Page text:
Anna Mae (Lovato) Christophe was born December 10, 1922 and departed this life on June 11, 2009. She married Emile Christophe September 6, 1952 and lived in the Pass Creek area, Walsenburg, CO and in California.
Anna Mae is preceded in death by her parents; Regino and Marina Lovato; her brothers; Emanuel, Robert and Gregory; and her sisters; Antonia, Emelia, Frances, Marina (Susan); and her daughter Annette.
She is survived by her husband Emile Christophe, her brother Eugene; her daughter Jan; her son Maurice; and her grandsons Phillip and Andrew Cisneros.
Anna Mae went to the Rahn School; graduated from Gardner High School in 1941 and went to Colorado State in Greeley to earn degrees in Chemistry and Chemical Engineering.
She loved children and was a surrogate grandma to kids everywhere she lived. After returning to Walsenburg, she became an active member of the American Red Cross, the FCE River Roundup, and and was a generous volunteer to any and all in need of help. Her generosity continues on even after her death. True to her scientific roots and giving nature, she donated her body to science for organ donation, and medical student studies. For those who knew her, this is a typical act of her selflessness, continuing to help others even after death.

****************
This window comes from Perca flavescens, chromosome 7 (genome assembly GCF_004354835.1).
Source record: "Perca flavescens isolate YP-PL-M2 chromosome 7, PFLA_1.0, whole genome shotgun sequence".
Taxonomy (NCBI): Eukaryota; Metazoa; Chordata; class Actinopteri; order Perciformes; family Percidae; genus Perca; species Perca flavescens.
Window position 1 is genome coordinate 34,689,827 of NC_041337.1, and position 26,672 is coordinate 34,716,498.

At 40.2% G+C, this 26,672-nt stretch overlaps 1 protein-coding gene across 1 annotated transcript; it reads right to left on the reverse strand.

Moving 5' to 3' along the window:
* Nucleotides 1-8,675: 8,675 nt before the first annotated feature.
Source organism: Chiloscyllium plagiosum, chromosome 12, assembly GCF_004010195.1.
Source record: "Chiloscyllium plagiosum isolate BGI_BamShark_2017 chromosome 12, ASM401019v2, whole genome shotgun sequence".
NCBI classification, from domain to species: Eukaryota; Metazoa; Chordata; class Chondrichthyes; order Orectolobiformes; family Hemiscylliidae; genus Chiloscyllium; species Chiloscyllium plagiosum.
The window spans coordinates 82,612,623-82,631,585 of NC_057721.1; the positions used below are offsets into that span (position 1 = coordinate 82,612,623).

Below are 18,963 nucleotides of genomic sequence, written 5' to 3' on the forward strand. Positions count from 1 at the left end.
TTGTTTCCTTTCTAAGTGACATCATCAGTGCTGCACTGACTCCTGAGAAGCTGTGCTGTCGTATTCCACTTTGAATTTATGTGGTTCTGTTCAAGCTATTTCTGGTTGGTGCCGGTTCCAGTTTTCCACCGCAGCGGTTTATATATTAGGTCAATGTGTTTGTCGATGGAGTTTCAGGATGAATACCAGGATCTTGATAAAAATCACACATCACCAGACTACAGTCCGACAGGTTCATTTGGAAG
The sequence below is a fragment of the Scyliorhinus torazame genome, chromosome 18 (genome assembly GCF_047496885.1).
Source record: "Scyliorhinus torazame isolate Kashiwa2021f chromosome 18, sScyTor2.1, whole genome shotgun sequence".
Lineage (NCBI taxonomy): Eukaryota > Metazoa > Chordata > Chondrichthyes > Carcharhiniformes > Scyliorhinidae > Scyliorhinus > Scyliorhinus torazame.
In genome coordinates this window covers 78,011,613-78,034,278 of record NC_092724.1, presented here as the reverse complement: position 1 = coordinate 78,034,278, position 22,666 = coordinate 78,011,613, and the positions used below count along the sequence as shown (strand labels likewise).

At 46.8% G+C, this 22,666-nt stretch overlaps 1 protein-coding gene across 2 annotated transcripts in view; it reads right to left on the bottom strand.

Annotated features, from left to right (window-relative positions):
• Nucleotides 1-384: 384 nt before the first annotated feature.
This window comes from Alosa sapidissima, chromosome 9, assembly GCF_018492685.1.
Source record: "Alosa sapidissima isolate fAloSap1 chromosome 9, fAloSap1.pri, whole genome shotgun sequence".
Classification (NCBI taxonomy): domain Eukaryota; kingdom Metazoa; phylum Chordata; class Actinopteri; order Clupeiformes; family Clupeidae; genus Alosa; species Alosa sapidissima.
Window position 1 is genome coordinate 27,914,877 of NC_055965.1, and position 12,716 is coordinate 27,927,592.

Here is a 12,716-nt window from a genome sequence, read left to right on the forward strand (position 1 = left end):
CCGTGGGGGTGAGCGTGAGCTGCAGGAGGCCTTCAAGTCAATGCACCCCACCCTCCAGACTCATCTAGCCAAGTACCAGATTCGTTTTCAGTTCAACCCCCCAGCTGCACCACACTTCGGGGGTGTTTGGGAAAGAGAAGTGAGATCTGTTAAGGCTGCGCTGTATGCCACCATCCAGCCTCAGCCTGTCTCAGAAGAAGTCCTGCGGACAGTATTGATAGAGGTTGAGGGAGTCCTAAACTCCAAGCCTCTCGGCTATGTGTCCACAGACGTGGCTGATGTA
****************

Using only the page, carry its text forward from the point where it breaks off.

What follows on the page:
Services for Anna Mae will be held at 2:00 pm Friday June 19, at the Church of Christ, on 400 North Walsen Avenue (corner of Elm and Walsen) in Walsenburg. In lieu of flowers, she asked that trees be planted that will grow in her memory.
The following is a Voices of the Past interview conducted by Claire A. Qubain:
A pioneer in the world of science
Before Anna Mae Lovato began school, she watched her sisters reading, and desperately wanted to do the same. She pestered and pestered her parents to send her to school. Finally, she was able to enroll early. The five-year-old thought she would come home reading after her first day. It was a huge disappointment when she came home and still didn’t know how to read. While telling about her frustrating experience, she said, “I still remember sitting in school day after day, reciting all the sounds of each letter in the whole alphabet, and feeling so bored. All I wanted to do was read a book like my older sisters!” She was determined. During math, Anna Mae got done with her lessons early and because she was in a one-room schoolhouse, she learned the older children’s lessons. She often asked the teacher for more and harder work. Mrs. Inman, her first grade teacher, sent Anna Mae outdoors to do math problems with stones and leaves. She said, “I think she put me out there because I was pestering her while she was teaching older students.”